Because of the significant consequences of neutropenia and FN, prevention is imperative due to the increase in morbidity and mortality, including chemotherapy delays, increased hospitalizations, chemotherapy dose reductions, and discontinuations that cause delays in care.5 In patients with curative malignancies, these consequences can negatively impact treatment efficacy and overall survival. Additionally, infections occur in 20% to 30% of patients with febrile episodes. Although fever is often the only clinical sign or symptom of infection, patients who are profoundly neutropenic may present with suspected infection and be afebrile or hypothermic.3

For filgrastim, the National Comprehensive Cancer Network guidelines do not specify the total days of required injections but state that a daily dose should be given until the postnadir absolute neutrophil count (ANC) recovers to normal or near normal levels by laboratory standards.2 It is uncommon in clinical practice to track postnadir ANCs due to frequent laboratory monitoring. Clinical trial data suggest an average duration of 11 days of daily filgrastim injections for ANC recovery; however, real-world data exist supporting a range from 4 to 10 days with a median of 7 injections per cycle for prevention of neutropenia or FN.6,7

At the South Texas Veterans Health Care System in San Antonio, daily filgrastim injections are preferred due to cost; patients typically receive a 7-day course for primary prophylaxis for FN. In our study, we aimed to determine the outcomes in patients receiving daily filgrastim injections with a curative cancer diagnosis and a chemotherapy regimen with either high risk for FN, or a chemotherapy regimen with an intermediate risk for FN and additional patient risk factors. Before the initiation of data collection, this study was reviewed and determined to be exempt by the University of Texas Health Science Center at San Antonio Institutional Review Board.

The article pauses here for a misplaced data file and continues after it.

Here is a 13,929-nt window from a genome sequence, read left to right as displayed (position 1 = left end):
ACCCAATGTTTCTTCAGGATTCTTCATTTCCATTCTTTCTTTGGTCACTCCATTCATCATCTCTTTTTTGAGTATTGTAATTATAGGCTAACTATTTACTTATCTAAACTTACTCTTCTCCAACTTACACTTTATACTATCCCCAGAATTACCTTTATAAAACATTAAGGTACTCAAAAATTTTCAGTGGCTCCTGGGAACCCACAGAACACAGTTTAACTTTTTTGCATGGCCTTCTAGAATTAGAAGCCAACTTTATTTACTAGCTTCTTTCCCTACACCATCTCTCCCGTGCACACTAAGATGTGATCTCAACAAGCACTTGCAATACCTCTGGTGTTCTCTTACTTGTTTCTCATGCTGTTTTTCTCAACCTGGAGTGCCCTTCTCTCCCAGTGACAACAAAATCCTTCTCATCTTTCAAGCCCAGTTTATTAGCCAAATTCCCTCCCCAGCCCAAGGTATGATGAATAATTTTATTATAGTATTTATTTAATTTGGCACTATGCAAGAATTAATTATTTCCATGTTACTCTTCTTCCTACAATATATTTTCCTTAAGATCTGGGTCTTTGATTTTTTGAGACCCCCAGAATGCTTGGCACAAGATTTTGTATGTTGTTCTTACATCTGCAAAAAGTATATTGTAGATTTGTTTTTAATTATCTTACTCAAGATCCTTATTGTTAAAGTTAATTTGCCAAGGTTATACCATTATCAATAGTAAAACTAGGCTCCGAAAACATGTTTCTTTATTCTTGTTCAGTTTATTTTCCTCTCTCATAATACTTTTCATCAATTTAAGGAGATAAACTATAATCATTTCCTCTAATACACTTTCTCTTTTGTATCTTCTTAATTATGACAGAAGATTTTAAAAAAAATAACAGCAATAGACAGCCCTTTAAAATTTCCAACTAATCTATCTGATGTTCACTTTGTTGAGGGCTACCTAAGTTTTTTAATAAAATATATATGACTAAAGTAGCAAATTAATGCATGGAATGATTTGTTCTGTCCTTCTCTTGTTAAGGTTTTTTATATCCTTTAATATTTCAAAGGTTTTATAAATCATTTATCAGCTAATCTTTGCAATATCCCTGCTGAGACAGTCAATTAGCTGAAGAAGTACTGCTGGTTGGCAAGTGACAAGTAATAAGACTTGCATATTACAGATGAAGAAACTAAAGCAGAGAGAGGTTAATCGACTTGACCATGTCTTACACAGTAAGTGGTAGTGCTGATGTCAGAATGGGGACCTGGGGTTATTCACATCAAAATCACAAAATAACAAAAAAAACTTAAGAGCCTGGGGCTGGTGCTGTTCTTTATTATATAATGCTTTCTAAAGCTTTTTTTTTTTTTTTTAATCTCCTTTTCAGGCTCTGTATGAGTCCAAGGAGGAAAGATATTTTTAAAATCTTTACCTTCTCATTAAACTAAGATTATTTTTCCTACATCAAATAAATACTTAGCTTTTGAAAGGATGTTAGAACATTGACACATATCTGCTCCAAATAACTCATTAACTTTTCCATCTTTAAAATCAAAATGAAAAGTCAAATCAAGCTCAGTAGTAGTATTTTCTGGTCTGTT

Electronic health record reviews at the South Texas Veterans Health Care System were performed to identify patients who received filgrastim primary prophylaxis (defined as filgrastim, tbo-filgrastim, or filgrastim-sndz) for a curative cancer diagnosis. Primary prophylaxis refers to the administration of G-CSF in the first cycle of chemotherapy before the onset of neutropenia. Patients received filgrastim prophylaxis if they were undergoing treatment with a chemotherapy regimen with either high risk for FN or a chemotherapy regimen with an intermediate risk for FN and additional patient risk factors. Risk factors for patients included prior chemotherapy or radiation therapy; persistent neutropenia; bone marrow involvement by tumor; recent surgery and/or open wounds; liver dysfunction (defined as total bilirubin > 2 mg/dL); renal dysfunction (defined as creatinine clearance < 50 mL/min); and those aged > 65 years receiving full chemotherapy dose intensity. Neutropenia is defined as a decrease in ANC < 1000 neutrophils/μL, whereas FN is defined as a single temperature of > 38.3 °C or > 38.0 °C for longer than 1 hour with < 500 neutrophils/μL or < 1000 neutrophils/μL predicted to decline to < 500 neutrophils/μL over the next 48 hours. All patients had their filgrastim dispensed for home administration during their chemotherapy appointment.